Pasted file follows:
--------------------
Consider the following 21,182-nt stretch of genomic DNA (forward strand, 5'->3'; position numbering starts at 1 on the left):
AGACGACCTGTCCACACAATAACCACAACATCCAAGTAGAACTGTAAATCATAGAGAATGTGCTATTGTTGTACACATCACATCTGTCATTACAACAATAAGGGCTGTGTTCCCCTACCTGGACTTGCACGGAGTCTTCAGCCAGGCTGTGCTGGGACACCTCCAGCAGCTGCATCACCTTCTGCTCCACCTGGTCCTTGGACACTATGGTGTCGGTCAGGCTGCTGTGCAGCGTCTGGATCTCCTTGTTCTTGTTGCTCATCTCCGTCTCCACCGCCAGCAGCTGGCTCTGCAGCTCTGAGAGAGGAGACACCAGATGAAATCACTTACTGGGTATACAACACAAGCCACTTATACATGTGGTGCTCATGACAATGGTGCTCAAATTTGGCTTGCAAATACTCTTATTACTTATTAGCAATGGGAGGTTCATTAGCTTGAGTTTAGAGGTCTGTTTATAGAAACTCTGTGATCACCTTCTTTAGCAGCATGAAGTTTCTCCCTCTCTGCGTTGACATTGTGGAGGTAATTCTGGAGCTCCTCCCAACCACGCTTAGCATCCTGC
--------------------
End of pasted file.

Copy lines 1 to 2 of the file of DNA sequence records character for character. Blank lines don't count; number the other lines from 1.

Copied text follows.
Consider the following 21,182-nt stretch of genomic DNA (forward strand, 5'->3'; position numbering starts at 1 on the left):
AGACGACCTGTCCACACAATAACCACAACATCCAAGTAGAACTGTAAATCATAGAGAATGTGCTATTGTTGTACACATCACATCTGTCATTACAACAATAAGGGCTGTGTTCCCCTACCTGGACTTGCACGGAGTCTTCAGCCAGGCTGTGCTGGGACACCTCCAGCAGCTGCATCACCTTCTGCTCCACCTGGTCCTTGGACACTATGGTGTCGGTCAGGCTGCTGTGCAGCGTCTGGATCTCCTTGTTCTTGTTGCTCATCTCCGTCTCCACCGCCAGCAGCTGGCTCTGCAGCTCTGAGAGAGGAGACACCAGATGAAATCACTTACTGGGTATACAACACAAGCCACTTATACATGTGGTGCTCATGACAATGGTGCTCAAATTTGGCTTGCAAATACTCTTATTACTTATTAGCAATGGGAGGTTCATTAGCTTGAGTTTAGAGGTCTGTTTATAGAAACTCTGTGATCACCTTCTTTAGCAGCATGAAGTTTCTCCCTCTCTGCGTTGACATTGTGGAGGTAATTCTGGAGCTCCTCCCAACCACGCTTAGCATCCTGC